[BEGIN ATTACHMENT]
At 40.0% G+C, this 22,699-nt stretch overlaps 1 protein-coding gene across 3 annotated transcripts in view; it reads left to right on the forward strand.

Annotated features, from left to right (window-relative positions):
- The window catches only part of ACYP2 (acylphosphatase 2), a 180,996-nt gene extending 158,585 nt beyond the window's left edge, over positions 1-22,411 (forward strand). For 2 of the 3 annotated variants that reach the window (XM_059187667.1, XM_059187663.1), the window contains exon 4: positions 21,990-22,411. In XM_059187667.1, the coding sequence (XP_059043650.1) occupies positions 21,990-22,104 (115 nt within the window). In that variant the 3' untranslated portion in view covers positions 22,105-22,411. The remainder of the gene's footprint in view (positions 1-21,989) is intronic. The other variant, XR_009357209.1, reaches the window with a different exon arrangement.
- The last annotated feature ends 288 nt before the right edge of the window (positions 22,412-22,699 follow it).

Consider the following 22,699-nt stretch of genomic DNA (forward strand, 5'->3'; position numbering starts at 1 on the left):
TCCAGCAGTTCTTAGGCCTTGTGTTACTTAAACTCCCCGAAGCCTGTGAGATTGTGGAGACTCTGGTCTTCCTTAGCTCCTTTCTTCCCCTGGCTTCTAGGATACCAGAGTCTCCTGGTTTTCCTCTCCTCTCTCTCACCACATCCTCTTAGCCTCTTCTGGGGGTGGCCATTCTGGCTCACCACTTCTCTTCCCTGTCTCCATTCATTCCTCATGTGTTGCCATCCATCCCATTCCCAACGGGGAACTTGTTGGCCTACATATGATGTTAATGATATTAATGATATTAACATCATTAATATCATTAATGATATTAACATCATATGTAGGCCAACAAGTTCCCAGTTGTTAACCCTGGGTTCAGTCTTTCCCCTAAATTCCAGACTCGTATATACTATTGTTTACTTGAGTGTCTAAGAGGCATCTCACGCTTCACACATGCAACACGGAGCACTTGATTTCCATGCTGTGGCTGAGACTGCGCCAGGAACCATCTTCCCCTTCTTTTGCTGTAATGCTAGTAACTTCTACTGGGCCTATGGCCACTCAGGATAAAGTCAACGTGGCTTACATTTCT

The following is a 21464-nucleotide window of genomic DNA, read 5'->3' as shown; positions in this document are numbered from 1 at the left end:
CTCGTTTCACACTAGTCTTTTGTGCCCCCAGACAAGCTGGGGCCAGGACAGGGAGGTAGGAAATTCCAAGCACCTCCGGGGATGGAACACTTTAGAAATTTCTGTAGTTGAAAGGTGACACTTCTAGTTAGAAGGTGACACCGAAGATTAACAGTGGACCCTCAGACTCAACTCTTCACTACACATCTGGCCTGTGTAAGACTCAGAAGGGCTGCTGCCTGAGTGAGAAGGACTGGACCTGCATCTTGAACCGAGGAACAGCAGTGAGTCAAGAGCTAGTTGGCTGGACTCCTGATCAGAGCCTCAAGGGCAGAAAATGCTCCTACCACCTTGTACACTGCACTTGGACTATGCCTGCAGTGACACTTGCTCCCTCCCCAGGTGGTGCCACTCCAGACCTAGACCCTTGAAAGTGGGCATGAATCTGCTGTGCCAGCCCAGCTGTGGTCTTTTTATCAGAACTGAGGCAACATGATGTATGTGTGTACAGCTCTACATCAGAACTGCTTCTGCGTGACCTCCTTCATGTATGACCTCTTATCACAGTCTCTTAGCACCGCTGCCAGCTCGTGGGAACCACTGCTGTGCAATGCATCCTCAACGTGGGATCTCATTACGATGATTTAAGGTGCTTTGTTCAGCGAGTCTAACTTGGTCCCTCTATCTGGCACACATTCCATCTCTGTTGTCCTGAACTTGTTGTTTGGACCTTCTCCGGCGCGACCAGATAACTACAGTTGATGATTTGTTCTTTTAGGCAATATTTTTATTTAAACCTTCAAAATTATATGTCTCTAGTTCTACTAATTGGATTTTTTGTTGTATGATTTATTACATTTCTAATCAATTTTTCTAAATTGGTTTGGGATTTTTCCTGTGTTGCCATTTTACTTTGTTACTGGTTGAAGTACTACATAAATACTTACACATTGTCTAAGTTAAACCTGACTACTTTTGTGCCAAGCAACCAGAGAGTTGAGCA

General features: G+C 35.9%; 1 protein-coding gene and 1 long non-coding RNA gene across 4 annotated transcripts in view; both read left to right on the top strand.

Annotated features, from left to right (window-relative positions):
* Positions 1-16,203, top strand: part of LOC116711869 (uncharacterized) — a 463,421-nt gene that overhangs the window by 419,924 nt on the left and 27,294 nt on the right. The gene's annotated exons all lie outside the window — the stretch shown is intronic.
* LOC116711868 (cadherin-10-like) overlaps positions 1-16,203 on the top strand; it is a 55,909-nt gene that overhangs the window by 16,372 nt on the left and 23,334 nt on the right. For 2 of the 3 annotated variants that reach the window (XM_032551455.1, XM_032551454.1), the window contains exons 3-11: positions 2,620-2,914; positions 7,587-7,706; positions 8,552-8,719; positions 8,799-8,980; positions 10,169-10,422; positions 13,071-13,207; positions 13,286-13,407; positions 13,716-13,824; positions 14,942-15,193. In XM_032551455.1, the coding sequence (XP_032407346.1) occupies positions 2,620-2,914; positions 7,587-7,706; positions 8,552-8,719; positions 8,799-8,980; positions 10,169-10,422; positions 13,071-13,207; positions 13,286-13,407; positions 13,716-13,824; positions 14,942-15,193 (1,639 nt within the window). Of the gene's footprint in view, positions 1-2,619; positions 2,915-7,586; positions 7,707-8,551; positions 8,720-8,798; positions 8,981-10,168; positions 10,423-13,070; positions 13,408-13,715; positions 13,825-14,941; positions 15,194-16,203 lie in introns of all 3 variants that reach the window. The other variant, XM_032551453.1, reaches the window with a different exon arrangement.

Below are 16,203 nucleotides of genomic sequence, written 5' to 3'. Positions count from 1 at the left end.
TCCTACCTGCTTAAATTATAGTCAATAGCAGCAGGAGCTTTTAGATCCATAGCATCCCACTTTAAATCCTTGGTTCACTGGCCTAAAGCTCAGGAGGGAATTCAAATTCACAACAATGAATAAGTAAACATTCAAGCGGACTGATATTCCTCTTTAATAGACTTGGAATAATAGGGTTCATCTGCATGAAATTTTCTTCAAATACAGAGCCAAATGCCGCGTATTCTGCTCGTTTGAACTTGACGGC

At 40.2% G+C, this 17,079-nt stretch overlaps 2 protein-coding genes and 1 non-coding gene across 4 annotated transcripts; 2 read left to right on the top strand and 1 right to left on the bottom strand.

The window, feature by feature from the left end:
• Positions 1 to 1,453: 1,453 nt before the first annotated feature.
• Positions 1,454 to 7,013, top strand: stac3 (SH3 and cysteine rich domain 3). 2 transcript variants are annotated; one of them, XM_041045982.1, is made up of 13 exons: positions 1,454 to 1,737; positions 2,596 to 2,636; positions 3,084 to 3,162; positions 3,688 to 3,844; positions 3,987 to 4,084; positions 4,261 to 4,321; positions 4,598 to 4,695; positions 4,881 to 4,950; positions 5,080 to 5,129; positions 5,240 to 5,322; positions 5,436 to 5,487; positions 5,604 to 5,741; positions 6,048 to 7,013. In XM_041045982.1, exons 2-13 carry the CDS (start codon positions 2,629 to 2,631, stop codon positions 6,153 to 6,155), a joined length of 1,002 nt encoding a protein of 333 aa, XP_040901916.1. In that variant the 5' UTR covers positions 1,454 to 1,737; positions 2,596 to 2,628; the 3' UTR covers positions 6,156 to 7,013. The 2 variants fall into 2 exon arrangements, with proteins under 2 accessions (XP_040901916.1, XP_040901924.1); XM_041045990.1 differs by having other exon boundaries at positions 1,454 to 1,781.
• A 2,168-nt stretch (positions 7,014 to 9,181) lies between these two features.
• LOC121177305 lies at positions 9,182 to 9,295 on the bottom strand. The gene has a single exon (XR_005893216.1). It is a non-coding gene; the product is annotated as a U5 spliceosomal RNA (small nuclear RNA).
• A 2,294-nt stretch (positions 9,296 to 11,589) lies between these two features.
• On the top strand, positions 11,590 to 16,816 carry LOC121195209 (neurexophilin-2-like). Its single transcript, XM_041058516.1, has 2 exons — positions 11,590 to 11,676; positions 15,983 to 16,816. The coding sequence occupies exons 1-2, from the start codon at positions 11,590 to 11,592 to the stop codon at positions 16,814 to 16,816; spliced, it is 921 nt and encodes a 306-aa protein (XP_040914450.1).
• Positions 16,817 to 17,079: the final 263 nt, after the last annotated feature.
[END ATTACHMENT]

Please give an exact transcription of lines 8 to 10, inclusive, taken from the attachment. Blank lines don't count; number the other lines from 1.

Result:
CTCGTTTCACACTAGTCTTTTGTGCCCCCAGACAAGCTGGGGCCAGGACAGGGAGGTAGGAAATTCCAAGCACCTCCGGGGATGGAACACTTTAGAAATTTCTGTAGTTGAAAGGTGACACTTCTAGTTAGAAGGTGACACCGAAGATTAACAGTGGACCCTCAGACTCAACTCTTCACTACACATCTGGCCTGTGTAAGACTCAGAAGGGCTGCTGCCTGAGTGAGAAGGACTGGACCTGCATCTTGAACCGAGGAACAGCAGTGAGTCAAGAGCTAGTTGGCTGGACTCCTGATCAGAGCCTCAAGGGCAGAAAATGCTCCTACCACCTTGTACACTGCACTTGGACTATGCCTGCAGTGACACTTGCTCCCTCCCCAGGTGGTGCCACTCCAGACCTAGACCCTTGAAAGTGGGCATGAATCTGCTGTGCCAGCCCAGCTGTGGTCTTTTTATCAGAACTGAGGCAACATGATGTATGTGTGTACAGCTCTACATCAGAACTGCTTCTGCGTGACCTCCTTCATGTATGACCTCTTATCACAGTCTCTTAGCACCGCTGCCAGCTCGTGGGAACCACTGCTGTGCAATGCATCCTCAACGTGGGATCTCATTACGATGATTTAAGGTGCTTTGTTCAGCGAGTCTAACTTGGTCCCTCTATCTGGCACACATTCCATCTCTGTTGTCCTGAACTTGTTGTTTGGACCTTCTCCGGCGCGACCAGATAACTACAGTTGATGATTTGTTCTTTTAGGCAATATTTTTATTTAAACCTTCAAAATTATATGTCTCTAGTTCTACTAATTGGATTTTTTGTTGTATGATTTATTACATTTCTAATCAATTTTTCTAAATTGGTTTGGGATTTTTCCTGTGTTGCCATTTTACTTTGTTACTGGTTGAAGTACTACATAAATACTTACACATTGTCTAAGTTAAACCTGACTACTTTTGTGCCAAGCAACCAGAGAGTTGAGCA

General features: G+C 35.9%; 1 protein-coding gene and 1 long non-coding RNA gene across 4 annotated transcripts in view; both read left to right on the top strand.

Annotated features, from left to right (window-relative positions):